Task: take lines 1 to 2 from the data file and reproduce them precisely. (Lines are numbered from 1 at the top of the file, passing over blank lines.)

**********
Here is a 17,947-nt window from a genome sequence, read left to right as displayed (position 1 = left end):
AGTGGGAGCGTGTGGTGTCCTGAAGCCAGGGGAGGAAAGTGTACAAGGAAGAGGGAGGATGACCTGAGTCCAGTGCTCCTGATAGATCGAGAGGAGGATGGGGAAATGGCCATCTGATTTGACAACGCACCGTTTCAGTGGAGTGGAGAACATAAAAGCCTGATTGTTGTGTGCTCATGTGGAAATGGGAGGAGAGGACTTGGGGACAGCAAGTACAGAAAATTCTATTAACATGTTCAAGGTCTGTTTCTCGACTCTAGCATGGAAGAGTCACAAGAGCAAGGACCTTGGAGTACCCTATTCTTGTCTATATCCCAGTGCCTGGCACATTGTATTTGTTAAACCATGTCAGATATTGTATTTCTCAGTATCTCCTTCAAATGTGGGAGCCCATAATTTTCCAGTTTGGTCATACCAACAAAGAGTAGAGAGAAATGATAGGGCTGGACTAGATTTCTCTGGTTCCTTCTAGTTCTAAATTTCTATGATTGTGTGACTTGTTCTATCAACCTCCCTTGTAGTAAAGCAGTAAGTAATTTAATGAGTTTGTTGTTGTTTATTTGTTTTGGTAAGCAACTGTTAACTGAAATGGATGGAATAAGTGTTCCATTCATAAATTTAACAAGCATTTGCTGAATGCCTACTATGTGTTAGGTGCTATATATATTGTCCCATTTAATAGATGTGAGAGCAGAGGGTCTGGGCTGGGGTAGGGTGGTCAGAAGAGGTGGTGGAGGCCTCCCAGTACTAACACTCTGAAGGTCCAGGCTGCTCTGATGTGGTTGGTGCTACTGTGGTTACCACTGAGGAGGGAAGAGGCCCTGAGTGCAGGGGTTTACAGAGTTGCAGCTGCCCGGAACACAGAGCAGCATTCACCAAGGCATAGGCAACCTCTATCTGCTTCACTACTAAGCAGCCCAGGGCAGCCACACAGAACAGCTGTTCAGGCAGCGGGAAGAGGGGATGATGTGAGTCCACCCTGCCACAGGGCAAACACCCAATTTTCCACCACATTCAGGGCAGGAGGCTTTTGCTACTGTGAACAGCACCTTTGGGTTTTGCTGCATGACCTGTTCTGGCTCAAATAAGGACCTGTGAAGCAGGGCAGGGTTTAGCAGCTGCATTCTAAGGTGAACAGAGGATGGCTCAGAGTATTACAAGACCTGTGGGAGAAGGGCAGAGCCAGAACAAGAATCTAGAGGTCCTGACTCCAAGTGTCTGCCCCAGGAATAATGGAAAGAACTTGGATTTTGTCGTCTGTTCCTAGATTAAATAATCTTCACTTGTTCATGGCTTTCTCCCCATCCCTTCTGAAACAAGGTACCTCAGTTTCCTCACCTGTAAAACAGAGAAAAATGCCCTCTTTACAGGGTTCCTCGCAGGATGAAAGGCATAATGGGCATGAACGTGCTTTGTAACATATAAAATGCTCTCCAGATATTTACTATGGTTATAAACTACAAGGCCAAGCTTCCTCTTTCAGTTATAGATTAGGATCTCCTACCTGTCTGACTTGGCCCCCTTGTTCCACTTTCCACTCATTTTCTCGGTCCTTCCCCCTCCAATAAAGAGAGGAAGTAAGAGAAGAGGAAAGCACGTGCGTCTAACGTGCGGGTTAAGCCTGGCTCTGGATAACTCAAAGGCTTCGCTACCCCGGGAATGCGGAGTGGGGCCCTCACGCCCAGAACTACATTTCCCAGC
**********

Here is a 17,947-nt window from a genome sequence, read left to right as displayed (position 1 = left end):
AGTGGGAGCGTGTGGTGTCCTGAAGCCAGGGGAGGAAAGTGTACAAGGAAGAGGGAGGATGACCTGAGTCCAGTGCTCCTGATAGATCGAGAGGAGGATGGGGAAATGGCCATCTGATTTGACAACGCACCGTTTCAGTGGAGTGGAGAACATAAAAGCCTGATTGTTGTGTGCTCATGTGGAAATGGGAGGAGAGGACTTGGGGACAGCAAGTACAGAAAATTCTATTAACATGTTCAAGGTCTGTTTCTCGACTCTAGCATGGAAGAGTCACAAGAGCAAGGACCTTGGAGTACCCTATTCTTGTCTATATCCCAGTGCCTGGCACATTGTATTTGTTAAACCATGTCAGATATTGTATTTCTCAGTATCTCCTTCAAATGTGGGAGCCCATAATTTTCCAGTTTGGTCATACCAACAAAGAGTAGAGAGAAATGATAGGGCTGGACTAGATTTCTCTGGTTCCTTCTAGTTCTAAATTTCTATGATTGTGTGACTTGTTCTATCAACCTCCCTTGTAGTAAAGCAGTAAGTAATTTAATGAGTTTGTTGTTGTTTATTTGTTTTGGTAAGCAACTGTTAACTGAAATGGATGGAATAAGTGTTCCATTCATAAATTTAACAAGCATTTGCTGAATGCCTACTATGTGTTAGGTGCTATATATATTGTCCCATTTAATAGATGTGAGAGCAGAGGGTCTGGGCTGGGGTAGGGTGGTCAGAAGAGGTGGTGGAGGCCTCCCAGTACTAACACTCTGAAGGTCCAGGCTGCTCTGATGTGGTTGGTGCTACTGTGGTTACCACTGAGGAGGGAAGAGGCCCTGAGTGCAGGGGTTTACAGAGTTGCAGCTGCCCGGAACACAGAGCAGCATTCACCAAGGCATAGGCAACCTCTATCTGCTTCACTACTAAGCAGCCCAGGGCAGCCACACAGAACAGCTGTTCAGGCAGCGGGAAGAGGGGATGATGTGAGTCCACCCTGCCACAGGGCAAACACCCAATTTTCCACCACATTCAGGGCAGGAGGCTTTTGCTACTGTGAACAGCACCTTTGGGTTTTGCTGCATGACCTGTTCTGGCTCAAATAAGGACCTGTGAAGCAGGGCAGGGTTTAGCAGCTGCATTCTAAGGTGAACAGAGGATGGCTCAGAGTATTACAAGACCTGTGGGAGAAGGGCAGAGCCAGAACAAGAATCTAGAGGTCCTGACTCCAAGTGTCTGCCCCAGGAATAATGGAAAGAACTTGGATTTTGTCGTCTGTTCCTAGATTAAATAATCTTCACTTGTTCATGGCTTTCTCCCCATCCCTTCTGAAACAAGGTACCTCAGTTTCCTCACCTGTAAAACAGAGAAAAATGCCCTCTTTACAGGGTTCCTCGCAGGATGAAAGGCATAATGGGCATGAACGTGCTTTGTAACATATAAAATGCTCTCCAGATATTTACTATGGTTATAAACTACAAGGCCAAGCTTCCTCTTTCAGTTATAGATTAGGATCTCCTACCTGTCTGACTTGGCCCCCTTGTTCCACTTTCCACTCATTTTCTCGGTCCTTCCCCCTCCAATAAAGAGAGGAAGTAAGAGAAGAGGAAAGCACGTGCGTCTAACGTGCGGGTTAAGCCTGGCTCTGGATAACTCAAAGGCTTCGCTACCCCGGGAATGCGGAGTGGGGCCCTCACGCCCAGAACTACATTTCCCAGC